‘It makes us vibrate, makes us feel’: The Power of the Drum from the Cuban Movements Dance Academy. A review

Raydel Martinez Portuondo, Ingrid Díaz Céspedes, Nathan Ouellette in The Power of the Drum, Cuban Movements Dance Academy. Photo supplied.

By Liz Nicholls, 12thnight.ca

It’s no coincidence that Afro-Cuban drumming doesn’t involve drumsticks. It’s hands-on, literally and metaphorically. The power of the drum, as the show of that name onstage at the Westbury Theatre tells us, is that it shares a heartbeat, a pulse, with us. 

It’s “a connection with the divine,” as one Cuban drummer puts it, in the fascinating set of on-location Havana interviews that Cuban Movements Dance Academy present onscreen at the outset. “The hands reach into the divine.” With the drum, says another, “we tap into vitality, health, energy….” Another says “it makes us vibrate, makes us feel.” 

With a testimonial intro like that, the drums, and the drummer, have a lot to live up to. And they do.

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Nathan Ouellette, at a raised dais of diverse instruments, some free-standing, some in a bank, is a sensational performer. In the show that follows, three Cuban dancers invoke in movement the Orichas, Yoruban gods and goddesses of the rich Afro-Cuban culture that arrived in Cuba with slaves. “They brought with them the power of the drum,” says the narrator (writer/director Cecilia Ferreya), who is “the soul of the drum.”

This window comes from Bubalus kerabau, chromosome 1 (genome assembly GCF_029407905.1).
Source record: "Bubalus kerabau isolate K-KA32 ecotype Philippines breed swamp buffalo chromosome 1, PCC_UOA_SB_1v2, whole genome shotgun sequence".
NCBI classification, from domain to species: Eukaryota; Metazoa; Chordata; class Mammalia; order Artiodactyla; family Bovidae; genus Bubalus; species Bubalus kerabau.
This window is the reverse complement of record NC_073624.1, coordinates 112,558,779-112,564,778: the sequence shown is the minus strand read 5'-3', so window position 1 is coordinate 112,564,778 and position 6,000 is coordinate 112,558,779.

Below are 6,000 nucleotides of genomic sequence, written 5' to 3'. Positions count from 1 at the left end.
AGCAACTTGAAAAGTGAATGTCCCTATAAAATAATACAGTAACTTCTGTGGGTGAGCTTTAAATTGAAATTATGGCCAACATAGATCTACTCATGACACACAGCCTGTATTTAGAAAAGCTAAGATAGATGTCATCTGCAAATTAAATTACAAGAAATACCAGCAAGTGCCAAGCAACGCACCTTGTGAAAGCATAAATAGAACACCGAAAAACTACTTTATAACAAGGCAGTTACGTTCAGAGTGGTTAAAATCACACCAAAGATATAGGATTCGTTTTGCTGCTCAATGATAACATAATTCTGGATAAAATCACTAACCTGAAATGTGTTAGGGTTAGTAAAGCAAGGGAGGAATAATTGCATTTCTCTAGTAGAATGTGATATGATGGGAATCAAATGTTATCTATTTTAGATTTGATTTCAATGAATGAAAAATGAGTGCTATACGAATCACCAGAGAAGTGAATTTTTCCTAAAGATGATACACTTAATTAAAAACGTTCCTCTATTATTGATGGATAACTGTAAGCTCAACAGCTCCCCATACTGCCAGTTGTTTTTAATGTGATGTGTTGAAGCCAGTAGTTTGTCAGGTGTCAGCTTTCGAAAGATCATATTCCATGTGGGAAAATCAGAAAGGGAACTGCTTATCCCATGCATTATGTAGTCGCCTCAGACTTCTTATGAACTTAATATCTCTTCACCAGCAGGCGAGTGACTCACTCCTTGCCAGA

She tells us that theirs is “a story of hope over despair, of fierce determination, cultural identity and traditional values” that enabled them to survive terrible conditions.

The Power of the Drum, Cuban Movements Dance Academy. Photo supplied.

The Power of the Drum, is the first of RISER Edmonton’s 2022 series, the debut national offshoot of an initiative by Toronto’s Why Not Theatre to support indie artists. And on a bleak windy winter-coat spring weekend in Edmonton, there’s something startlingly warming about the production: hot colours, hot expressive movement (choreographed by Cuban Movements Dance Academy’s artistic director Leo Gonzales), hot vibrations in your ribcage that make your feet move.

It’s not a play per se (it’s more an illustrated documentary imagined in motion). But it’s highly theatrical. Gonzales’s choreography for the cast (which includes himself), conjures five deities in sequence, with powers, specialities, and distinctive personalities. One of them, Eleguá, a trickster god, a figure of benevolent, quicksilver mischief, who breaks through the fourth wall and places his sparkly red hat on a member of the audience. And there’s an escalating, whirling, full-body energy about all of them, as framed by annotations from the narrator. 

Leo Gonzales, founder and artistic director, Cuban Movements Dance Academy. Photo supplied.

There are powerful warriors, including machete-wielding Oggún and Changó, a splendidly regal figure in red and gold who commands thunder and lightning. There’s Yemaya, the life-giving goddess of the sea, who moves in waves. The costumes are intensely colourful; the music invites physicality, and the movement is, to say the least, visceral. 

The desire to communicate and connect is everywhere in this hour-long show, which takes us into the culture of the African diaspora in Cuba and its life-affirming sense of community. We’ve been a couch-bound bunch: give yourself a jolt of energy. 

Check out the 12thnight preview interview with Cecilia Ferreya and Leo Gonzales here.

REVIEW

The Power of the Drum

RISER Edmonton 2022

Theatre: Cuban Movements Dance Academy

Written, directed, produced by: Cecilia Ferreya

Choreographed by: Leo Gonzales

Starring: Leo Gonzales, Raydel Martinez Portuondo, Ingrid Díaz Céspedes, Nathan Ouellette, Cecilia Ferreya

Where: Westbury Theatre, ATB Financial Arts Barn, 10330 84 Ave.

Running: through April 17

Tickets:  tickets.fringetheatre.ca

 

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